A common issue during fluorescent live-cell imaging, however, is the occurrence of phototoxicity. Phototoxicity can lead to damage to cellular macromolecules upon light excitation, and this, in turn, can affect sample physiology and potentially lead to cell death2. Limiting it is of the utmost importance to obtain reproducible qualitative and quantitative data on biological samples, although some level of phototoxicity is unavoidable.
Label-free live cell imaging for cell viability
An alternative to fluorescent-based methods that is gaining popularity is label-free cell imaging. These are non-invasive methods, which use time-lapse microscopy and image analysis algorithms to provide live insight into cellular health. Cellular behavior can be evaluated by comparing e.g. growth rate or migration speed3. One benefit of non-invasive video monitoring is that cell cultures grow as they would in any routine cell culture protocol. Note that this does require that cell cultures are kept in a controlled environment, where temperature, CO2 and O2 levels (in hypoxia chambers) are controlled.
Automated video microscopy holds great potential to assess cell viability and has several advantages over endpoint viability assays or fluorescent-based assays4. Cell death processes are always accompanied by specific morphological features such as volume and shape changes. These can directly be observed and captured using a simple bright-field video system. A time-lapse approach can help to pinpoint not only if, but also when cells start to go into apoptosis.
Tracking of single cells is one application of live imaging that is quite revolutionary. Novel methods use automated tracking software post-imaging. Traditional methods to track cells in populations rely on still images that do not provide an accurate temporal resolution to identify behavioral features in single cells.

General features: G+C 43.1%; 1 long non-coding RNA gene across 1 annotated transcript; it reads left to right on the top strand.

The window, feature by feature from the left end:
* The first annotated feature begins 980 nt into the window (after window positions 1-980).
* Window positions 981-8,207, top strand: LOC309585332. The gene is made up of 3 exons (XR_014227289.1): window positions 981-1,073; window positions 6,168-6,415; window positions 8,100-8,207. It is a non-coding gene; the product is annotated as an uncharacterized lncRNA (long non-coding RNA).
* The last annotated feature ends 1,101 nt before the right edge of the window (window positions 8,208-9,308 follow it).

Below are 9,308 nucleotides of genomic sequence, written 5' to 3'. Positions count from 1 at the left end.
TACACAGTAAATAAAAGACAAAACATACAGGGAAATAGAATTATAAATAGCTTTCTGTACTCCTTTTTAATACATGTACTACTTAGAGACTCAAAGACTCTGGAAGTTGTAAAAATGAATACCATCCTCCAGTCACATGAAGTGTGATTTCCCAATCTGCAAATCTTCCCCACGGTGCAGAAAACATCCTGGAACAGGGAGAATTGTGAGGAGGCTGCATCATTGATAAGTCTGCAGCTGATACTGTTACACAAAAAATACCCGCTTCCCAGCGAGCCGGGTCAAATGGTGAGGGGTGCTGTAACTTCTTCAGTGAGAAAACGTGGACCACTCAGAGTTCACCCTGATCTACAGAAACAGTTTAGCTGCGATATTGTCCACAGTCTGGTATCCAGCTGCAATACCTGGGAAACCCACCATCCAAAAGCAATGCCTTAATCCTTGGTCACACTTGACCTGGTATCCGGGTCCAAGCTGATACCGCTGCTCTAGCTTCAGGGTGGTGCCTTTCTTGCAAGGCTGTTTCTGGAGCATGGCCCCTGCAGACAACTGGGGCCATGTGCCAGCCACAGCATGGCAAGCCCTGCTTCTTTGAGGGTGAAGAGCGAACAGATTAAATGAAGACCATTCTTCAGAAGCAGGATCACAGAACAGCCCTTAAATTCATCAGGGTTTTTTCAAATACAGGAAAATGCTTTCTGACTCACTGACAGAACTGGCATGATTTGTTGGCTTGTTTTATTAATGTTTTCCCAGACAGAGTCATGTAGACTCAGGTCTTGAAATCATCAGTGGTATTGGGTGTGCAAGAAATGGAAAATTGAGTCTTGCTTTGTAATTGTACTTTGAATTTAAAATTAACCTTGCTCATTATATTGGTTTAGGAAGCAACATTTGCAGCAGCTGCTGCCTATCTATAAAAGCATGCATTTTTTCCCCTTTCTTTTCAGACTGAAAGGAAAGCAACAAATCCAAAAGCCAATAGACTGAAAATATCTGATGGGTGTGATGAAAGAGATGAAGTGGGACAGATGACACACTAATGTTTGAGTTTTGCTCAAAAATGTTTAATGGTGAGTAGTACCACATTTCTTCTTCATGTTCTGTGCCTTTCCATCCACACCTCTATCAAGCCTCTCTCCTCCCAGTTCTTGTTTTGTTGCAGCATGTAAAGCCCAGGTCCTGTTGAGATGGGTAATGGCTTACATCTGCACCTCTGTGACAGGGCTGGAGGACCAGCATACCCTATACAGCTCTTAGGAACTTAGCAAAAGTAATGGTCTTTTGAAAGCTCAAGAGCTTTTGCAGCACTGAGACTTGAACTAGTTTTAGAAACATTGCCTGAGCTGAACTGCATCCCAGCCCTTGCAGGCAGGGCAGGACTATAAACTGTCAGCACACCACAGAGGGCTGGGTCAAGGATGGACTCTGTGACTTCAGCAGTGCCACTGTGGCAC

Live video monitoring systems such as CytoSMART Lux2 provide an easy and cost-effective way to monitor cell viability in real-time without the need to label the cells.
Image analysis algorithms that support these live imagining techniques can provide information not only on viability but also on proliferation and cell fate decisions. These are examples of lineage tracing and live population tracking, which can be especially beneficial for stem cell cultures8. Parameters like confluency, area infiltration, and colony growth can be used to generate quantitative data from otherwise qualitative video analysis. Automated analysis of e.g. confluency can provide kinetic information on growth and growth speed.
For researchers looking to perform label-free assays in multi-well plates, we recommend the CytoSMART Omni.
Other label-free approaches include sophisticated forms of microscopy such as Digital Holographic Microscopy (DHM) and Atomic Force Microscopy (AFM). DHM is able to quantitively and dynamically assess the cellular shape and volume changes with high sensitivity5. AFM has been used as a label-free monitoring and screening technique to assess dying cells recorded in terms of loss of cell adhesion6. In addition, Raman spectroscopy is another versatile tool, which provides a molecular fingerprint of the cells of interest and can be used to assess cell viability in a label-free and high-throughput manner7. A significant advantage of label-free methods over conventional cell viability assays is that they do not require several stages of sample preparation, drastically reducing the time for experiment completion.
Cell viability assays for cell cultures are robust and trusted methods in life sciences. While compound-based assays such as the MTT assay have been around for a long-time, these often lack kinetic insight. Novel methods, especially in (label-free) live-cell imaging are presenting themselves as viable alternatives or support to traditional methods.